Finnish actor Alma Pöysti said she is delighted to have been selected to play the role of one of Finland's biggest cultural icons in an upcoming biopic feature about the author and illustrator Tove Jansson.
Most famously, Jansson created the Moomintroll characters and stories which have grown in popularity in Finland and around the world since they debuted in the 1940s.
The film, titled Tove, was written by Eeva Putro and concentrates on ten tumultuous years of the illustrator's life when she was in relationships with Finnish journalist Atos Wirtanen (played by Shanti Roney) as well as avant-garde theatre director Vivica Bandler (played by Krista Kosonen). During that decade, Jansson also fought with her beloved father and eventually found her way to the art studio where she embarked on her career as an illustrator and author.
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Pöysti, who's a member of Finland's Swedish-speaking minority, has played several roles on the stage as well as in movies and television, but the chance to play Jansson - who was also Swedish-speaking - meant a lot to her, saying that it is the role of a lifetime.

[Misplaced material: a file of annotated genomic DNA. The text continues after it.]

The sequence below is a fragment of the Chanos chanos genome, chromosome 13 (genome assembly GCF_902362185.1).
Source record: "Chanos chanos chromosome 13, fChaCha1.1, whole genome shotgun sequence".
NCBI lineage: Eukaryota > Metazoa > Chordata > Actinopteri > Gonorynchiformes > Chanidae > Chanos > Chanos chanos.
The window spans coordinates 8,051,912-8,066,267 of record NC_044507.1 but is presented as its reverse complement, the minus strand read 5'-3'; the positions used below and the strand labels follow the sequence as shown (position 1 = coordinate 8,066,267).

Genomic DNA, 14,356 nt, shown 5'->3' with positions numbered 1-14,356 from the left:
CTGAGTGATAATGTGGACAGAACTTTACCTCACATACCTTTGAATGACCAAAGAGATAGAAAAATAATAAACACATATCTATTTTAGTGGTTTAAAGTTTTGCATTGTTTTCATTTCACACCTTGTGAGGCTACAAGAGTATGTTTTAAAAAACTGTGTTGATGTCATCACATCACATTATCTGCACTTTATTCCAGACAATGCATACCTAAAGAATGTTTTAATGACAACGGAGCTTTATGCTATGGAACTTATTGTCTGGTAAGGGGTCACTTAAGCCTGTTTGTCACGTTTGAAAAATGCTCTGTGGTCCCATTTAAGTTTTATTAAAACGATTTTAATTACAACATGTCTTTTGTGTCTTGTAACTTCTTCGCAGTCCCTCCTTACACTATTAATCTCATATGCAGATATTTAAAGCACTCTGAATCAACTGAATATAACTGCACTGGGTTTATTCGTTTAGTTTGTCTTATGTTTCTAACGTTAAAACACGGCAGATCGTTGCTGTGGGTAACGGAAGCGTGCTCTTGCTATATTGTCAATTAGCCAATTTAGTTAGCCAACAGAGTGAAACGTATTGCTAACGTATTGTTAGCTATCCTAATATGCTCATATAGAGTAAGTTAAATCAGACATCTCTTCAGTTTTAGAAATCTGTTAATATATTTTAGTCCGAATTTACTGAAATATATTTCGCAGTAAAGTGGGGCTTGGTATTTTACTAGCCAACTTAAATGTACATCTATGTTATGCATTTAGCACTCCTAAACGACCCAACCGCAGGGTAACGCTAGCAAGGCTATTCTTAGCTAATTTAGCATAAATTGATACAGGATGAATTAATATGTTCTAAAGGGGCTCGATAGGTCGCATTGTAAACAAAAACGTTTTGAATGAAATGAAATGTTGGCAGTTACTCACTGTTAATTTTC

"I was so happy [when I heard I got the role] that I laughed and cried a little. It's an amazing person we have to work with, so to be able to play her feels huge," Pöysti said, noting that this is not the first time her life has been impacted by Tove Jansson.
"I realised the other day that I maybe even learned how to talk because of Tove. We read a lot in my family and there is a tape recording of me - when I had just learned to talk - and I was reciting by heart all of 'The Book about Moomin, Mymble and Little My,'" Pöysti said.
That story was Jansson's first Moomin picture book, published in 1952.
"So Tove has been with me my whole life, both as an author and the artist who created those fantastic pictures and worlds. And as a human being she was my grandmother's and grandfather's [the late Finnish actor Lasse Pöysti] friend - they had a lot in common and met a lot, too," she explains.
In preparing for the role, Pöysti said that she has tried to imitate Jansson's easily-recognised handwriting, physically trained, listened to recordings of the illustrator, as well as talked to people who knew her.
The film, directed by Zaida Bergroth, is currently in production and expected to premiere in the autumn of this year.